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Earnings have made a big impact on the Dow Jones Industrial Average (DJINDICES:^DJI) today, with three of the index's big blue-chip stocks moving significantly on quarterly results. The Dow's up around 72 points as of 2:30 p.m. EST; while most of its member stocks are in the red, huge days from American Express (NYSE:AXP) and fellow credit card giant Visa (NYSE:V) are overcoming the laggards. Meanwhile, General Electric (NYSE:GE) and Intel (NASDAQ:INTC), both fresh off earnings reports, are keeping the Dow from taking full advantage of the credit card stocks' big gains. Let's catch up on what you need to know

Consumer sentiment down, credit cards up
The economy kicked things off with a downbeat spot for credit card companies and other consumer giants this morning, as the University of Michigan and Thomson Reuters survey of consumer sentiment fell from a reading of 82.5 in December to 80.4 in January. Economists had expected a rise in consumer sentiment, but with gas prices climbing and last month's poor new jobs report, many consumers appear cautious about the direction of the economy overall.

That didn't seem to hurt American Express, which was up 4.5% after yesterday reporting fourth-quarter earnings that soared from a year earlier. American Express' earnings per share more than doubled year over year to $1.21, with EPS minus one-time legal costs matching analyst expectations. Revenue jumped 5% as card spending picked up by 8%, a result that's helped to push Visa more than 4% higher on Friday as well.

Despite the shakiness in jobs, consumer sentiment's still high, even with today's fall for the month. If the economy continues to pick up momentum, expect Visa, American Express, and other consumer card giants to reap the benefits of that shift.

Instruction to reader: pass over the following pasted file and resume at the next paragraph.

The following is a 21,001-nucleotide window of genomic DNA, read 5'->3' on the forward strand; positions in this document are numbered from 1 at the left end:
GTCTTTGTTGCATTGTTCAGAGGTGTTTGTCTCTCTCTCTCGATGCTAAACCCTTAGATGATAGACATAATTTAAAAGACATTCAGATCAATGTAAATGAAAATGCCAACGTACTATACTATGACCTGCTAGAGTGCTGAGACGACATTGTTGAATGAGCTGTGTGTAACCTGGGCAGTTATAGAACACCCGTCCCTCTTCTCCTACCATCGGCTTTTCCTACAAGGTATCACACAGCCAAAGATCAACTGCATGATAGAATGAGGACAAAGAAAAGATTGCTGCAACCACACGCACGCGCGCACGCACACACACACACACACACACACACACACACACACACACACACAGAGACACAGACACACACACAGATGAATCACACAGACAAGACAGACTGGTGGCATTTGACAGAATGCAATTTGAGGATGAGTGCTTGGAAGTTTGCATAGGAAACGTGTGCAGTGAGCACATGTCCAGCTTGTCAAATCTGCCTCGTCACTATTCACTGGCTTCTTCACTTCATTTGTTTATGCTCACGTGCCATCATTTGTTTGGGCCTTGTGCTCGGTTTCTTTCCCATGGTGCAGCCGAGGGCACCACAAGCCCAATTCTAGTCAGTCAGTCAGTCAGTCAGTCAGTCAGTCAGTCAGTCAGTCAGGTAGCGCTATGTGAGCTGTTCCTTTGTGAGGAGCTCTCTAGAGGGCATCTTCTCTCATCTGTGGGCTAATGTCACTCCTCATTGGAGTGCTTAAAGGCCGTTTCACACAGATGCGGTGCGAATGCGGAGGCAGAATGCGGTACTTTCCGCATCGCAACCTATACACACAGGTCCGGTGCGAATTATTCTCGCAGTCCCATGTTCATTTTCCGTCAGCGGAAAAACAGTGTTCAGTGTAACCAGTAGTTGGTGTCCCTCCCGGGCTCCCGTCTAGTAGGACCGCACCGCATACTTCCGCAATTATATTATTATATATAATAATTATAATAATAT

Intel, meanwhile, has seen its stock sink 3.7% to the bottom of the Dow after it posted mixed quarterly earnings. The company's revenue climbed above analyst projections, but a 6.4% surge in net earnings wasn't enough to please Wall Street's expectations. The PC industry's precipitous decline over the past year has hindered Intel's progress lately, but CEO Brian Krzanich noted that signs of stability are beginning to show in the market. What really took down Intel's stock today was the company's outlook ahead: Intel projects revenue to flatten in its current fiscal year even as analysts expect revenue growth by around 1.2%; the company also sees gross margin to fall to about 60% for the year.

General Electric's stock has gone nowhere but down on the day after its own quarterly report, falling 2.7% so far to trail only Intel on the index. While the company's 3% revenue gain spearheaded an earnings beat on both the top and bottom lines for the quarter, investors walked away with a downbeat feeling. Wall Street had expected more out of the company's profit margin, and despite a 24% revenue gain in its oil and natural gas business and a 20% jump in its surging aviation unit, GE's stock still hasn't capitalized. Nonetheless, this conglomerate still performed well for the quarter, despite Wall Street's pessimism -- there's no need for smart, long-term investors to fret.